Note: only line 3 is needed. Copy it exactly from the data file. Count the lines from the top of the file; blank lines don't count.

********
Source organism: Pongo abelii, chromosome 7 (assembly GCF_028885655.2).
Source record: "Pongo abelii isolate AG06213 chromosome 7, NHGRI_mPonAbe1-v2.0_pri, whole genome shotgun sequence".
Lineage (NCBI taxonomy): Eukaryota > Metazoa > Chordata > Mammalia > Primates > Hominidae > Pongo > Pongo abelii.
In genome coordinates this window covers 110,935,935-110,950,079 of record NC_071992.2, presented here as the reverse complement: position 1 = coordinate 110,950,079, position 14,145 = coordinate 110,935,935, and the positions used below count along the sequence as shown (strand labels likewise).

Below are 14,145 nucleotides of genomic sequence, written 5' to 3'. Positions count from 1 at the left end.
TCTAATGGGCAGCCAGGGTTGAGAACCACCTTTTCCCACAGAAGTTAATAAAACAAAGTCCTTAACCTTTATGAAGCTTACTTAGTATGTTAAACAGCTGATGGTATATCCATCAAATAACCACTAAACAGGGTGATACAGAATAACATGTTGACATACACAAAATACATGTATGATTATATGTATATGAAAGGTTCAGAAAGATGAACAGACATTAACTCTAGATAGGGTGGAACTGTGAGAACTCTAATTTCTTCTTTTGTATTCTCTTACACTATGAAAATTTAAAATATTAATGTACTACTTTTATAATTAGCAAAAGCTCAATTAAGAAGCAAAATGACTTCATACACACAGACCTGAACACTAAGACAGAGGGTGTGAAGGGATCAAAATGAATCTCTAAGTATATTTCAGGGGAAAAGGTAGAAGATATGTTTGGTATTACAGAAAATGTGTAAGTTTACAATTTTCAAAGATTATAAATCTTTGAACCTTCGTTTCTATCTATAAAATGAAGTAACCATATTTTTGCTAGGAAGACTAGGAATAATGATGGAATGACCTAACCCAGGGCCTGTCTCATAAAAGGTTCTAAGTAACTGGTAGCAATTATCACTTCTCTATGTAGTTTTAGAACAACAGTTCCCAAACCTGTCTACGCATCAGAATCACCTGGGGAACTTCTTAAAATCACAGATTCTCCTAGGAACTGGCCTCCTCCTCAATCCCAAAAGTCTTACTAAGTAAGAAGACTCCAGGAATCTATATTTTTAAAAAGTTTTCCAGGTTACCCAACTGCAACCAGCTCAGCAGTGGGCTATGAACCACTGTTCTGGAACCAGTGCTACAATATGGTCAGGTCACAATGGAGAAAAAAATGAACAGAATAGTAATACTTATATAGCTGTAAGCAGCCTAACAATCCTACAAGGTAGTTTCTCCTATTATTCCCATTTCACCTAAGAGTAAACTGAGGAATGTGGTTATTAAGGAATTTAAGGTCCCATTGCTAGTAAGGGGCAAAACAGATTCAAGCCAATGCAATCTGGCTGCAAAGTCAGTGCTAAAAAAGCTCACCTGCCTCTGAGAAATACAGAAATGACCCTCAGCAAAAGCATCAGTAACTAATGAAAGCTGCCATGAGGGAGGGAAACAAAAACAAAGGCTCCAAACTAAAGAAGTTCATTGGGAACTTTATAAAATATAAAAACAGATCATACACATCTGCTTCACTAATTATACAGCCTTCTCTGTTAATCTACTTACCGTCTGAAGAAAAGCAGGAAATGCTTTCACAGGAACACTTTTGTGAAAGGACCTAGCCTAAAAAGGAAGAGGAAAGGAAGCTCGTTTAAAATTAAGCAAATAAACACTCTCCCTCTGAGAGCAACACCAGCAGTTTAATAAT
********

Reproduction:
Lineage (NCBI taxonomy): Eukaryota > Metazoa > Chordata > Mammalia > Primates > Hominidae > Pongo > Pongo abelii.